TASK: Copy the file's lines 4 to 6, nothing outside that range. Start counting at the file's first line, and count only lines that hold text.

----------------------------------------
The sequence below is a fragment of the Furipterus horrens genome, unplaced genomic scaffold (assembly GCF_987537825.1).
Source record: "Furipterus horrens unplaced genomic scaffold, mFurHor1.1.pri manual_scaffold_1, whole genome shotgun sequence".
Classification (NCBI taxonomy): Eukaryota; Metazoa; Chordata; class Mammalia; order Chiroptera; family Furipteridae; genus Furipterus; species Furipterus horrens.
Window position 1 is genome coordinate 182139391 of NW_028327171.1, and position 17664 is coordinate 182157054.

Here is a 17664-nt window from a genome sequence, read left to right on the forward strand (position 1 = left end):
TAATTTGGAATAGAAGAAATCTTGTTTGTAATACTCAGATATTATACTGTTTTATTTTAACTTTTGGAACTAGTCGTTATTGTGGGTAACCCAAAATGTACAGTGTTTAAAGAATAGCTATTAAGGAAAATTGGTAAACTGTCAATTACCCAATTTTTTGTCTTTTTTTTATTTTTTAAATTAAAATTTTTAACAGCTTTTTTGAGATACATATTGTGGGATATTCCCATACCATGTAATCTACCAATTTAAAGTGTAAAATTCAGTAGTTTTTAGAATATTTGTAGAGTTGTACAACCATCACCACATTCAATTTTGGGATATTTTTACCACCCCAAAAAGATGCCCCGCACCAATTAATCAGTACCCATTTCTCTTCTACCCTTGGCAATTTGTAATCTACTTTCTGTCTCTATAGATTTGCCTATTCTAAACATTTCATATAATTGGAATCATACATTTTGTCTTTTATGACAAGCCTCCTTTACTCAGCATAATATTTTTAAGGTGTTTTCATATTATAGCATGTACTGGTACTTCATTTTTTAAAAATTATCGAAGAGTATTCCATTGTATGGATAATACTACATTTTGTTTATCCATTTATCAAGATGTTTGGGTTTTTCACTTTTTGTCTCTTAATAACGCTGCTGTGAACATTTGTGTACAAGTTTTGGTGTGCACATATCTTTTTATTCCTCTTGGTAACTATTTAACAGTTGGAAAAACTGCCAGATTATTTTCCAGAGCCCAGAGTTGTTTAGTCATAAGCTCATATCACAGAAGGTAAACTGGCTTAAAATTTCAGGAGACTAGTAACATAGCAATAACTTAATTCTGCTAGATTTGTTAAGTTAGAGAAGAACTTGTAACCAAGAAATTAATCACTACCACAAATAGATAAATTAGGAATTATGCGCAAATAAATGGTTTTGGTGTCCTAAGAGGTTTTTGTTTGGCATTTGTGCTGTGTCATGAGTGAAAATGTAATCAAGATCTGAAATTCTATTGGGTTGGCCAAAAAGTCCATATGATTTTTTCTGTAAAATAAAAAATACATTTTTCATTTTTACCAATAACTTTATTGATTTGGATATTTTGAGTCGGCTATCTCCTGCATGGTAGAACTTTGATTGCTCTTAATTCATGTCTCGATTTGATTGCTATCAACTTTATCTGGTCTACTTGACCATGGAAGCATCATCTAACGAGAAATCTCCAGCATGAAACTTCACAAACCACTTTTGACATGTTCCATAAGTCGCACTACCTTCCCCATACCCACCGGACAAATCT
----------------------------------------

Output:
Window position 1 is genome coordinate 182139391 of NW_028327171.1, and position 17664 is coordinate 182157054.

Here is a 17664-nt window from a genome sequence, read left to right on the forward strand (position 1 = left end):
TAATTTGGAATAGAAGAAATCTTGTTTGTAATACTCAGATATTATACTGTTTTATTTTAACTTTTGGAACTAGTCGTTATTGTGGGTAACCCAAAATGTACAGTGTTTAAAGAATAGCTATTAAGGAAAATTGGTAAACTGTCAATTACCCAATTTTTTGTCTTTTTTTTATTTTTTAAATTAAAATTTTTAACAGCTTTTTTGAGATACATATTGTGGGATATTCCCATACCATGTAATCTACCAATTTAAAGTGTAAAATTCAGTAGTTTTTAGAATATTTGTAGAGTTGTACAACCATCACCACATTCAATTTTGGGATATTTTTACCACCCCAAAAAGATGCCCCGCACCAATTAATCAGTACCCATTTCTCTTCTACCCTTGGCAATTTGTAATCTACTTTCTGTCTCTATAGATTTGCCTATTCTAAACATTTCATATAATTGGAATCATACATTTTGTCTTTTATGACAAGCCTCCTTTACTCAGCATAATATTTTTAAGGTGTTTTCATATTATAGCATGTACTGGTACTTCATTTTTTAAAAATTATCGAAGAGTATTCCATTGTATGGATAATACTACATTTTGTTTATCCATTTATCAAGATGTTTGGGTTTTTCACTTTTTGTCTCTTAATAACGCTGCTGTGAACATTTGTGTACAAGTTTTGGTGTGCACATATCTTTTTATTCCTCTTGGTAACTATTTAACAGTTGGAAAAACTGCCAGATTATTTTCCAGAGCCCAGAGTTGTTTAGTCATAAGCTCATATCACAGAAGGTAAACTGGCTTAAAATTTCAGGAGACTAGTAACATAGCAATAACTTAATTCTGCTAGATTTGTTAAGTTAGAGAAGAACTTGTAACCAAGAAATTAATCACTACCACAAATAGATAAATTAGGAATTATGCGCAAATAAATGGTTTTGGTGTCCTAAGAGGTTTTTGTTTGGCATTTGTGCTGTGTCATGAGTGAAAATGTAATCAAGATCTGAAATTCTATTGGGTTGGCCAAAAAGTCCATATGATTTTTTCTGTAAAATAAAAAATACATTTTTCATTTTTACCAATAACTTTATTGATTTGGATATTTTGAGTCGGCTATCTCCTGCATGGTAGAACTTTGATTGCTCTTAATTCATGTCTCGATTTGATTGCTATCAACTTTATCTGGTCTACTTGACCATGGAAGCATCATCTAACGAGAAATCTCCAGCATGAAACTTCACAAACCACTTTTGACATGTTCCATAAGTCGCACTACCTTCCCCATACCCACCGGACAAATCT